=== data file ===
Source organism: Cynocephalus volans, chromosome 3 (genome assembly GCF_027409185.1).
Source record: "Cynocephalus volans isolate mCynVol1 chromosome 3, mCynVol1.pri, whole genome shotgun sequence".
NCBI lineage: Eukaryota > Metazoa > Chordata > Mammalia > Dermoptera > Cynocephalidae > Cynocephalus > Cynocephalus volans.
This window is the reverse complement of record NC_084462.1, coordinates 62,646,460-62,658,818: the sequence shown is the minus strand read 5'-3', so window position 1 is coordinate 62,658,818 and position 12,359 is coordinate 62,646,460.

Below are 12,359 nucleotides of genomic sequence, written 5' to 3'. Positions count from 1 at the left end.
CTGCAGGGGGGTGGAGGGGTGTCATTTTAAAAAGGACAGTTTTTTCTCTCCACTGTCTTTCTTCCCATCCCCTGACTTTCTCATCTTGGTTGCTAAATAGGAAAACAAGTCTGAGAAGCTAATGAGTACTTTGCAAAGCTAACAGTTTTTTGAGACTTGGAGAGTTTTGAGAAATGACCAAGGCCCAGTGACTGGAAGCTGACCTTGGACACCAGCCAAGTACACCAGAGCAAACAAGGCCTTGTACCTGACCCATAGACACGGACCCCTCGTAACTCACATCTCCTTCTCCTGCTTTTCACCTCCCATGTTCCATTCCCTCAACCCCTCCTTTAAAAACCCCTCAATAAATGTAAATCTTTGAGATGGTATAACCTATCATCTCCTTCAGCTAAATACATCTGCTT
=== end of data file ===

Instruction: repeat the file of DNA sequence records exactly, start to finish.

Source organism: Cynocephalus volans, chromosome 3 (genome assembly GCF_027409185.1).
Source record: "Cynocephalus volans isolate mCynVol1 chromosome 3, mCynVol1.pri, whole genome shotgun sequence".
NCBI lineage: Eukaryota > Metazoa > Chordata > Mammalia > Dermoptera > Cynocephalidae > Cynocephalus > Cynocephalus volans.
This window is the reverse complement of record NC_084462.1, coordinates 62,646,460-62,658,818: the sequence shown is the minus strand read 5'-3', so window position 1 is coordinate 62,658,818 and position 12,359 is coordinate 62,646,460.

Below are 12,359 nucleotides of genomic sequence, written 5' to 3'. Positions count from 1 at the left end.
CTGCAGGGGGGTGGAGGGGTGTCATTTTAAAAAGGACAGTTTTTTCTCTCCACTGTCTTTCTTCCCATCCCCTGACTTTCTCATCTTGGTTGCTAAATAGGAAAACAAGTCTGAGAAGCTAATGAGTACTTTGCAAAGCTAACAGTTTTTTGAGACTTGGAGAGTTTTGAGAAATGACCAAGGCCCAGTGACTGGAAGCTGACCTTGGACACCAGCCAAGTACACCAGAGCAAACAAGGCCTTGTACCTGACCCATAGACACGGACCCCTCGTAACTCACATCTCCTTCTCCTGCTTTTCACCTCCCATGTTCCATTCCCTCAACCCCTCCTTTAAAAACCCCTCAATAAATGTAAATCTTTGAGATGGTATAACCTATCATCTCCTTCAGCTAAATACATCTGCTT